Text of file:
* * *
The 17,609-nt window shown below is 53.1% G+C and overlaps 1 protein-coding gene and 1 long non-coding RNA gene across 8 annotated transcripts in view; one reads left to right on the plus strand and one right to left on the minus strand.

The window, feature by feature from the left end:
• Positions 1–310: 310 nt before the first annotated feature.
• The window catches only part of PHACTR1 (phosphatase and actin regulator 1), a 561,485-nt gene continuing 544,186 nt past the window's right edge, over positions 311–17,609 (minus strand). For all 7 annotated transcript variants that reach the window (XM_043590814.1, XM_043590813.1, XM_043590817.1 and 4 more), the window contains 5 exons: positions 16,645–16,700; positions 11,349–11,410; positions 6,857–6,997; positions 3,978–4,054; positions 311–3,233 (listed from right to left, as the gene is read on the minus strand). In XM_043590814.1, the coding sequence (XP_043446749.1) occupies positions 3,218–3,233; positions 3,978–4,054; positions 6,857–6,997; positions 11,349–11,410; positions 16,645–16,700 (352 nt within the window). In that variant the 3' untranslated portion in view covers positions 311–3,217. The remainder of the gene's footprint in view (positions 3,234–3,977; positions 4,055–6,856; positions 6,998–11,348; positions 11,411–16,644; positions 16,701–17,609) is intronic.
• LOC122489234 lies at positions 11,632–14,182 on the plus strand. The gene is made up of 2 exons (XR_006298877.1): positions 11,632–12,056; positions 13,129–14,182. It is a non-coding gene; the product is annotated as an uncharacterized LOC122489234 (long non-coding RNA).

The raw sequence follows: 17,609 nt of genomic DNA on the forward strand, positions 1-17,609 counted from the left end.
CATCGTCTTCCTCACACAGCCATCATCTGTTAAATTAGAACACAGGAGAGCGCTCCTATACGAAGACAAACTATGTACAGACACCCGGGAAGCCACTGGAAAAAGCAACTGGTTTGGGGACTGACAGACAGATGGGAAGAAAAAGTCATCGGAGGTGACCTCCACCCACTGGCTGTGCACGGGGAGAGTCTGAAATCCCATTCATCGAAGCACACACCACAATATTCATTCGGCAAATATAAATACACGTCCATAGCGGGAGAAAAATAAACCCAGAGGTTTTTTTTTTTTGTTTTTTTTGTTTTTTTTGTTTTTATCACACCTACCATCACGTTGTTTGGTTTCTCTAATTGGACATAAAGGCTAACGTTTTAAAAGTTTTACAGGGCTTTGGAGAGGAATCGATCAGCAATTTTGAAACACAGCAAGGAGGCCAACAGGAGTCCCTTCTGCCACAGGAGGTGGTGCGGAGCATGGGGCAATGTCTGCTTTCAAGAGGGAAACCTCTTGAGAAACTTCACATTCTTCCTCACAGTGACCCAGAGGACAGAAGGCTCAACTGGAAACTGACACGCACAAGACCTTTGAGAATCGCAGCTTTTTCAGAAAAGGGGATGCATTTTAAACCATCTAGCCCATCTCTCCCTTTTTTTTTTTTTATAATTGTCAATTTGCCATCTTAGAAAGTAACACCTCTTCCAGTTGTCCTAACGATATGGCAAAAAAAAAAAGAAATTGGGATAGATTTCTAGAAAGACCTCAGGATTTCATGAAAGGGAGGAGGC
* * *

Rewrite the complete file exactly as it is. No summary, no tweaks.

The 17,609-nt window shown below is 53.1% G+C and overlaps 1 protein-coding gene and 1 long non-coding RNA gene across 8 annotated transcripts in view; one reads left to right on the plus strand and one right to left on the minus strand.

The window, feature by feature from the left end:
• Positions 1–310: 310 nt before the first annotated feature.
• The window catches only part of PHACTR1 (phosphatase and actin regulator 1), a 561,485-nt gene continuing 544,186 nt past the window's right edge, over positions 311–17,609 (minus strand). For all 7 annotated transcript variants that reach the window (XM_043590814.1, XM_043590813.1, XM_043590817.1 and 4 more), the window contains 5 exons: positions 16,645–16,700; positions 11,349–11,410; positions 6,857–6,997; positions 3,978–4,054; positions 311–3,233 (listed from right to left, as the gene is read on the minus strand). In XM_043590814.1, the coding sequence (XP_043446749.1) occupies positions 3,218–3,233; positions 3,978–4,054; positions 6,857–6,997; positions 11,349–11,410; positions 16,645–16,700 (352 nt within the window). In that variant the 3' untranslated portion in view covers positions 311–3,217. The remainder of the gene's footprint in view (positions 3,234–3,977; positions 4,055–6,856; positions 6,998–11,348; positions 11,411–16,644; positions 16,701–17,609) is intronic.
• LOC122489234 lies at positions 11,632–14,182 on the plus strand. The gene is made up of 2 exons (XR_006298877.1): positions 11,632–12,056; positions 13,129–14,182. It is a non-coding gene; the product is annotated as an uncharacterized LOC122489234 (long non-coding RNA).

The raw sequence follows: 17,609 nt of genomic DNA on the forward strand, positions 1-17,609 counted from the left end.
CATCGTCTTCCTCACACAGCCATCATCTGTTAAATTAGAACACAGGAGAGCGCTCCTATACGAAGACAAACTATGTACAGACACCCGGGAAGCCACTGGAAAAAGCAACTGGTTTGGGGACTGACAGACAGATGGGAAGAAAAAGTCATCGGAGGTGACCTCCACCCACTGGCTGTGCACGGGGAGAGTCTGAAATCCCATTCATCGAAGCACACACCACAATATTCATTCGGCAAATATAAATACACGTCCATAGCGGGAGAAAAATAAACCCAGAGGTTTTTTTTTTTTGTTTTTTTTGTTTTTTTTGTTTTTATCACACCTACCATCACGTTGTTTGGTTTCTCTAATTGGACATAAAGGCTAACGTTTTAAAAGTTTTACAGGGCTTTGGAGAGGAATCGATCAGCAATTTTGAAACACAGCAAGGAGGCCAACAGGAGTCCCTTCTGCCACAGGAGGTGGTGCGGAGCATGGGGCAATGTCTGCTTTCAAGAGGGAAACCTCTTGAGAAACTTCACATTCTTCCTCACAGTGACCCAGAGGACAGAAGGCTCAACTGGAAACTGACACGCACAAGACCTTTGAGAATCGCAGCTTTTTCAGAAAAGGGGATGCATTTTAAACCATCTAGCCCATCTCTCCCTTTTTTTTTTTTTATAATTGTCAATTTGCCATCTTAGAAAGTAACACCTCTTCCAGTTGTCCTAACGATATGGCAAAAAAAAAAAGAAATTGGGATAGATTTCTAGAAAGACCTCAGGATTTCATGAAAGGGAGGAGGC